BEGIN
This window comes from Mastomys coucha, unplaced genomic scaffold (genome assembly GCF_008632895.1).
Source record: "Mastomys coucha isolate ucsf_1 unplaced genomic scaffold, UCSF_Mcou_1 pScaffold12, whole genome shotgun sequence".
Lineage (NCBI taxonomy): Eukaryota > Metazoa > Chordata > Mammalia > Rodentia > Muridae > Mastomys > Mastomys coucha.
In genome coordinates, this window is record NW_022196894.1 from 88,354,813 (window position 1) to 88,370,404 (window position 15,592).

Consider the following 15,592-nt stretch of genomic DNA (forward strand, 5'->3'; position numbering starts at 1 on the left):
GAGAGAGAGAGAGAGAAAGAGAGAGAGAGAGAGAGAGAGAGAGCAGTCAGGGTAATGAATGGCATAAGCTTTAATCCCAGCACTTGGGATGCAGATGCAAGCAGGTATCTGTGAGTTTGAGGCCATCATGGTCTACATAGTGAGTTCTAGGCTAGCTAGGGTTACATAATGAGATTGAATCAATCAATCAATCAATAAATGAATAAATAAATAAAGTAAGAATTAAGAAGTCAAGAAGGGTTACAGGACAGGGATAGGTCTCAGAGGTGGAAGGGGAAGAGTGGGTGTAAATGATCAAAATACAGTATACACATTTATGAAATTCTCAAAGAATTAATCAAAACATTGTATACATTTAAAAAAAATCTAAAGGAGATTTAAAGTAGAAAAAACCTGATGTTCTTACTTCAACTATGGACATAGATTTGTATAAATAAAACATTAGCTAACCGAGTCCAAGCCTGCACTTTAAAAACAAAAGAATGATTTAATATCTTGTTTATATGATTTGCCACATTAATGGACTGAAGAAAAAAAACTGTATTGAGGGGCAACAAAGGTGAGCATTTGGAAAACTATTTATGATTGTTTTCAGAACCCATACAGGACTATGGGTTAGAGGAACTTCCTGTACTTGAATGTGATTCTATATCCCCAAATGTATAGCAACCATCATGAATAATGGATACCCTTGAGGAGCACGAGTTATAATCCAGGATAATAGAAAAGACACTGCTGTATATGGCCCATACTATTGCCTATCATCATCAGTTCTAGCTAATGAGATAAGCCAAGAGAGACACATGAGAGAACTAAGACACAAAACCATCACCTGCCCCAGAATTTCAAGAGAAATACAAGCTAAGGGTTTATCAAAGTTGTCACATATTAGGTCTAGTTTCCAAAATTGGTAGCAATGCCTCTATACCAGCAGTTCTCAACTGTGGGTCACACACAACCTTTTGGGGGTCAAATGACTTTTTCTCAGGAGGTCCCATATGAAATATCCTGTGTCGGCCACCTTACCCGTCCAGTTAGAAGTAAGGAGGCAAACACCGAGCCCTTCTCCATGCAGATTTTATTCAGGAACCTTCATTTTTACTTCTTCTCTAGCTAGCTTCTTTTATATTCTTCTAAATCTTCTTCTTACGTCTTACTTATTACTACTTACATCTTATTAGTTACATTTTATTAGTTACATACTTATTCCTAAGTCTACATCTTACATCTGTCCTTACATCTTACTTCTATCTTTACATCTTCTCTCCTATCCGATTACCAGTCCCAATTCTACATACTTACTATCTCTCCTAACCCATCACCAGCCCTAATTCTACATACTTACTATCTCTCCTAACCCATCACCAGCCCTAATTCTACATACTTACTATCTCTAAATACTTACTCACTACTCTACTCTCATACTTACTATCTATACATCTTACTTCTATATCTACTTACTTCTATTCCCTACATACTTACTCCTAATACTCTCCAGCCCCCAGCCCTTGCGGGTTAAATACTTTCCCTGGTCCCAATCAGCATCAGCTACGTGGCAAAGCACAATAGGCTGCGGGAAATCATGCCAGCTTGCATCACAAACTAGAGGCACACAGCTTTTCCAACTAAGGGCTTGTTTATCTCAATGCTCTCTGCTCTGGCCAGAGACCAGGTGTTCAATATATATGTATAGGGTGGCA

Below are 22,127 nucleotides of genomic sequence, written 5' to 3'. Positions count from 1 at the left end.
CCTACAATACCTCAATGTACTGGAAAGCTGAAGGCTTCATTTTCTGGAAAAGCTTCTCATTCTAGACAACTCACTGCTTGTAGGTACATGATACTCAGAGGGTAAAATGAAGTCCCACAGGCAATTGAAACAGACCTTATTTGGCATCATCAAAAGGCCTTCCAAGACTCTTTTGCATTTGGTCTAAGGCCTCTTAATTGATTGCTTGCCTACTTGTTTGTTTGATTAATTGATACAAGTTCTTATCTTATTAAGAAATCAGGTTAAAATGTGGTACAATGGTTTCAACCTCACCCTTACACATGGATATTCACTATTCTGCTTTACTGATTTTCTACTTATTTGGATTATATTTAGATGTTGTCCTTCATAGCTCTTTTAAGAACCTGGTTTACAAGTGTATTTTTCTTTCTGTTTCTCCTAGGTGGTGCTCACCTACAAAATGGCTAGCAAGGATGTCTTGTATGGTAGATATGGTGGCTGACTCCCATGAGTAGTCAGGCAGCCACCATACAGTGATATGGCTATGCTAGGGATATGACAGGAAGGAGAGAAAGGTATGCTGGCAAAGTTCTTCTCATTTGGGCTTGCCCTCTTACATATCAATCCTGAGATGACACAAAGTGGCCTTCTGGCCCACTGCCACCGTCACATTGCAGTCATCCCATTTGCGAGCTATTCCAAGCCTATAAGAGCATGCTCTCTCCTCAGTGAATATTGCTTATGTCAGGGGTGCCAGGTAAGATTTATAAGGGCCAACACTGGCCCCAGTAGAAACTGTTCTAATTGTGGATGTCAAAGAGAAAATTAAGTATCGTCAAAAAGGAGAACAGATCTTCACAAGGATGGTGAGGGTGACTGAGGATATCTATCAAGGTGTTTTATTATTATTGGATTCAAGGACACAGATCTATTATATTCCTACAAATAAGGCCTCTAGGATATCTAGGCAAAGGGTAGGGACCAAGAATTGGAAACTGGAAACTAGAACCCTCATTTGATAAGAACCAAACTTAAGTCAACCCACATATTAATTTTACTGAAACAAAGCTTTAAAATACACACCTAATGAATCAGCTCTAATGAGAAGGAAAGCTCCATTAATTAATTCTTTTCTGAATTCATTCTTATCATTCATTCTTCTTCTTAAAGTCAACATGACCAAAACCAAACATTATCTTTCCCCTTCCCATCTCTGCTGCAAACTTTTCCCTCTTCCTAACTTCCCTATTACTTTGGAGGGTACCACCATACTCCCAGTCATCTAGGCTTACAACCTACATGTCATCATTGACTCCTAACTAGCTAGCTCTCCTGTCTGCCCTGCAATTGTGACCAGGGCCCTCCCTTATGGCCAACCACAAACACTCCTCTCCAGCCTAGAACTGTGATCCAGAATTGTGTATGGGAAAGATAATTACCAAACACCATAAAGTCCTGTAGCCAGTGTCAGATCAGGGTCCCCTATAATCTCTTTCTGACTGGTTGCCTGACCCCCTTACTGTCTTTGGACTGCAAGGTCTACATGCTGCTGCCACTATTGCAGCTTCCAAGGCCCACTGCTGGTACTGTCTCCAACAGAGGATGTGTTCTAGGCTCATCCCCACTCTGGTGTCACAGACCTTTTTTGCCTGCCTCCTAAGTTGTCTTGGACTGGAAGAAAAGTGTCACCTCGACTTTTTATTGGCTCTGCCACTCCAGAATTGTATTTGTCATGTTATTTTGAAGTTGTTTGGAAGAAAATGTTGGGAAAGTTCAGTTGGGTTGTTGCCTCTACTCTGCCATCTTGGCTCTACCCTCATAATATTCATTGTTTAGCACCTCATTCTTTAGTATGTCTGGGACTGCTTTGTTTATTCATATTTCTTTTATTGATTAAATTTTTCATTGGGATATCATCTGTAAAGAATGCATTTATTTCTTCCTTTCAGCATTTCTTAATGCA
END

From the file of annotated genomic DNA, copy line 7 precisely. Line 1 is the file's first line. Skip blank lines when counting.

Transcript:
Below are 22,127 nucleotides of genomic sequence, written 5' to 3'. Positions count from 1 at the left end.